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Eating a quick breakfast on this rainy Wednesday morning. ^^ #먹스타그램 #삼각김밥
One of the negatives of teaching at a university in Korea is that students are often grouped according to what major they take and not what their level of English is. This results in classes having one or two students who are semi-fluent (having studied overseas perhaps, or private institutes for years) mixed in with a few students who struggle to say their name and how old they are. The instructor is then supposed to make one class fit all. This not only happens in Korea, but in all countries around the world due to administrative constraints.
Teaching Mixed Level ESL Classes: What to Do
It’s not easy teaching multi-level classes. I struggle with it, even after years of teaching in Korean universities.
What I usually do is teach to the middle 80% of the class. The top 10% will be bored with what I’m teaching, but it’s hard to help them in a mixed-level class without actually setting up completely different things for them to do on their own outside of class. If the student has studied overseas and is way above the class level, I’ll often excuse them from actually attending and just make them do the homework and tests, if the situation is really extreme such as having attended an American middle and high school.
I know that the bottom 10% of the class will often not be able to follow what I’m doing or participate in a useful way, no matter what I do. These are usually the students who have given up on English years ago and I often leave these students to do their own thing as long as they don’t disrupt the class.
What about Grading Mixed Level ESL Classes?
These multi-level classes make testing a challenge. For example, on a midterm exam a few years back I did a speaking test where I gave the students some sample questions that I would be asking. I asked some questions straight off the study sheet word for word but changed some questions slightly for the mid-higher level students.
What’s your plan for after graduation? —> What’s your plan for tonight? What’s your plan for after English class? —> What’s your plan for winter vacation?
For the top students, the test is almost edging into the ridiculous because it’s so easy. But for the lower-level students? Instead of asking some questions that have been changed slightly, I would ask ones that came straight from the study sheet. That way, if they really did study they would for sure be able to give at least some answer. Kind of unfair I guess, but there really was almost no other way and a memorized answer is better than just silence.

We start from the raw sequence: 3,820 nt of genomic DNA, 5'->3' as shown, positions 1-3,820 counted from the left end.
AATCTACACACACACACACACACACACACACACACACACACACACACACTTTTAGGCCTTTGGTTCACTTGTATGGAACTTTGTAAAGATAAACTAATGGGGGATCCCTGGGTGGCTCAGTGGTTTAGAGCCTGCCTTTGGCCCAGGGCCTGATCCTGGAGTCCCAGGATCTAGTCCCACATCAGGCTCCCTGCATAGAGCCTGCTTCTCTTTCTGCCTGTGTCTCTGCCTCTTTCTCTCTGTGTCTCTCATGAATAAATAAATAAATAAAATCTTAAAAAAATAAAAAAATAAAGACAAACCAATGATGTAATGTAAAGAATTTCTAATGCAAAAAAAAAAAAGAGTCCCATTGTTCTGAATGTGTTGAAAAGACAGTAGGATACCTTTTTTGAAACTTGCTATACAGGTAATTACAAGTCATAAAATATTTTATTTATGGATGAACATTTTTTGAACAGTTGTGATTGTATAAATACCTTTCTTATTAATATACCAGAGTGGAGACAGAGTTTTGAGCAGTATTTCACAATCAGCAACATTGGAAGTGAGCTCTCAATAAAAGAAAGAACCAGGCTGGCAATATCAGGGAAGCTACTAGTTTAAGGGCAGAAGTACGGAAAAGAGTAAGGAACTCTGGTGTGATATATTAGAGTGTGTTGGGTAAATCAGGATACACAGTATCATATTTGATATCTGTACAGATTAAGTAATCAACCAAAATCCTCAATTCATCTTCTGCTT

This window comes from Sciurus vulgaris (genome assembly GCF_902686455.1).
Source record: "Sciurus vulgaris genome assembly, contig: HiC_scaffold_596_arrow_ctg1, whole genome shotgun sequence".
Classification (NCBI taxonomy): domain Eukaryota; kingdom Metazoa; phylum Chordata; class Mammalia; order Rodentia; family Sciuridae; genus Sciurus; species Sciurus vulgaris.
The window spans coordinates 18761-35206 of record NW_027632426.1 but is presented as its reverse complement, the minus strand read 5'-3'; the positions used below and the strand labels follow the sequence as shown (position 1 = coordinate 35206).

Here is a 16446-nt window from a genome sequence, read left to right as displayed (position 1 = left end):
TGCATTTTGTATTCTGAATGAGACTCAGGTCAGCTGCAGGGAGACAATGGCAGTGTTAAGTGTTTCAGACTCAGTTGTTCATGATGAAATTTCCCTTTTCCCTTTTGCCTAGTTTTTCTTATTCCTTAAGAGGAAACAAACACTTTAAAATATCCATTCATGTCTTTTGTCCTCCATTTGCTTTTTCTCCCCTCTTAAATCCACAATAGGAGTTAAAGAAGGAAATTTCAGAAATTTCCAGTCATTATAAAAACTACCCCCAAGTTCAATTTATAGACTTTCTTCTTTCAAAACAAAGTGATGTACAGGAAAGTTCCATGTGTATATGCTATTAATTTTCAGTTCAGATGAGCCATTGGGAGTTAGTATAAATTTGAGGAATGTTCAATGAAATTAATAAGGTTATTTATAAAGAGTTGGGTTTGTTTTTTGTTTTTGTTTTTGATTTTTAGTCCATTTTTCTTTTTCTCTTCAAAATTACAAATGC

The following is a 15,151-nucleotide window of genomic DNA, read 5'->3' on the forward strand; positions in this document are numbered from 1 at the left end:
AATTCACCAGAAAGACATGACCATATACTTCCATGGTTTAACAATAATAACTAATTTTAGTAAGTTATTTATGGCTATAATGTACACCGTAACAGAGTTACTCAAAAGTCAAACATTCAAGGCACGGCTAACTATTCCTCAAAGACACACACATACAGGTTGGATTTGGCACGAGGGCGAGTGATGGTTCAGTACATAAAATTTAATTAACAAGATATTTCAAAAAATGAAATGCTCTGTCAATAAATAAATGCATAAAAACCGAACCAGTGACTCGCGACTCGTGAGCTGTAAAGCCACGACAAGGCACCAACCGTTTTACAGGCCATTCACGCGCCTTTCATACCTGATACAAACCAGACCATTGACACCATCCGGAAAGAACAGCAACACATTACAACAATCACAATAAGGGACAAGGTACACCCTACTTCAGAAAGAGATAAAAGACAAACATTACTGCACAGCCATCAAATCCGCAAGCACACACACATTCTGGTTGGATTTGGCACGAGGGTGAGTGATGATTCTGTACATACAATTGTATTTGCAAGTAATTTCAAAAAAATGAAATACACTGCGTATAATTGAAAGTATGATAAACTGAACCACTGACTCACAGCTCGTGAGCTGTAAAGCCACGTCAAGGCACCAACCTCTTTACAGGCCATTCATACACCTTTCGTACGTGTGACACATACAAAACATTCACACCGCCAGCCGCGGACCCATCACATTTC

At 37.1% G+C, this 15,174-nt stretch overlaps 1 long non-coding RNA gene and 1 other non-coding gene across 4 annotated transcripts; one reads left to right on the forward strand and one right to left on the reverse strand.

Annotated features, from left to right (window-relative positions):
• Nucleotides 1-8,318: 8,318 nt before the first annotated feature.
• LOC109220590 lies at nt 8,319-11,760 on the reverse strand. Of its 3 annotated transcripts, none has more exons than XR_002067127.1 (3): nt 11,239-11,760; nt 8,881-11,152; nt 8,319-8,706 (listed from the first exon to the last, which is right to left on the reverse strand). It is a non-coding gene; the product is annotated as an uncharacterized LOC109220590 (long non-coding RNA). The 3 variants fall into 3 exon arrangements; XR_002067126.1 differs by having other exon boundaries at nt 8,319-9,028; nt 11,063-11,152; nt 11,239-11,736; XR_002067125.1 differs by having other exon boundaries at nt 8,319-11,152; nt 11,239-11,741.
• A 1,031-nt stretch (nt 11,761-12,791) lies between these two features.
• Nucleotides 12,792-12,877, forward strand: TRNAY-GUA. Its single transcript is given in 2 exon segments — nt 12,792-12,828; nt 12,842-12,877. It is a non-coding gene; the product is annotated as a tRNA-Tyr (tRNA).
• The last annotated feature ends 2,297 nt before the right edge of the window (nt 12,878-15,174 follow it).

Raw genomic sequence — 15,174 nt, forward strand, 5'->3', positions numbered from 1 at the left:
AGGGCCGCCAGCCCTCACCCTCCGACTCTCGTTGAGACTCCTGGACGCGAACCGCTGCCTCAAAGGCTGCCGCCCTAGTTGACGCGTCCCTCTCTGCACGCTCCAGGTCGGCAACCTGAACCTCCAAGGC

Speaking activities for your conversation classes
This will be your go-to book for years to come: 39 No-Prep/Low-Prep ESL Speaking Activities: For Teenagers and Adults. I’m always doing my best to help make your ESL teaching life easier, my readers!
|Jackie Bolen: How to Get a University Job In Korea|
My Life! Teaching in a Korean University:
University Jobs Korea: universityjobkorea.com
I fully intend to live my own life completely without any regrets and enjoy every moment of it!
I find this 3 Day Quote Challenge an interesting way to reaffirm my goals and set me on the right path yet again. Do join in the fun Archana!
Relaxing in the English room in between classes. #teacher #english #셀스타그램
We stopped at the oldest surviving observatory in Asia: Cheomsungdae. At first it may not look like much, but this building was designed with painstaking detail representing the days of the lunar year as well as the days in a month.
"Cheomseongdae is the oldest existing astronomical observatory in Asia.
Constructed during the reign of Queen Seon-deok (632-647), it was used for observing the stars in order to forecast the weather. This stone structure is a beautiful combination of straight lines and curves, and was designated as National Treasure No.31 on December 20th, 1962.
Cheomseongdae was built in a cylinder shape with stones 30cm in diameter. 362 stones were piled up to make 27 levels. Roughly 4.16m up from the bottom there is a 1㎡ square entrance and a space to hang a ladder under it.
The inside is filled with soil up to the 12th level, and the 19th, 20th, 25th, and 26th levels all have long rocks hanging on two areas, shaped as the Chinese letter '井' (jeong).
It stands 9.17m high and the base stone on each side measures 5.35m.
The Vernal Equinox, Autumnal Equinox, Winter Solstice, Summer Solstice and the 24 solar terms (also known as the astronomical solar year) were determined by the observation of stars. The pavilion stone is believed to have been used as a standard of deciding directions, north, south, east and west. The 362 stones used to build Cheomseongdae represented the 362 days in a lunar year."
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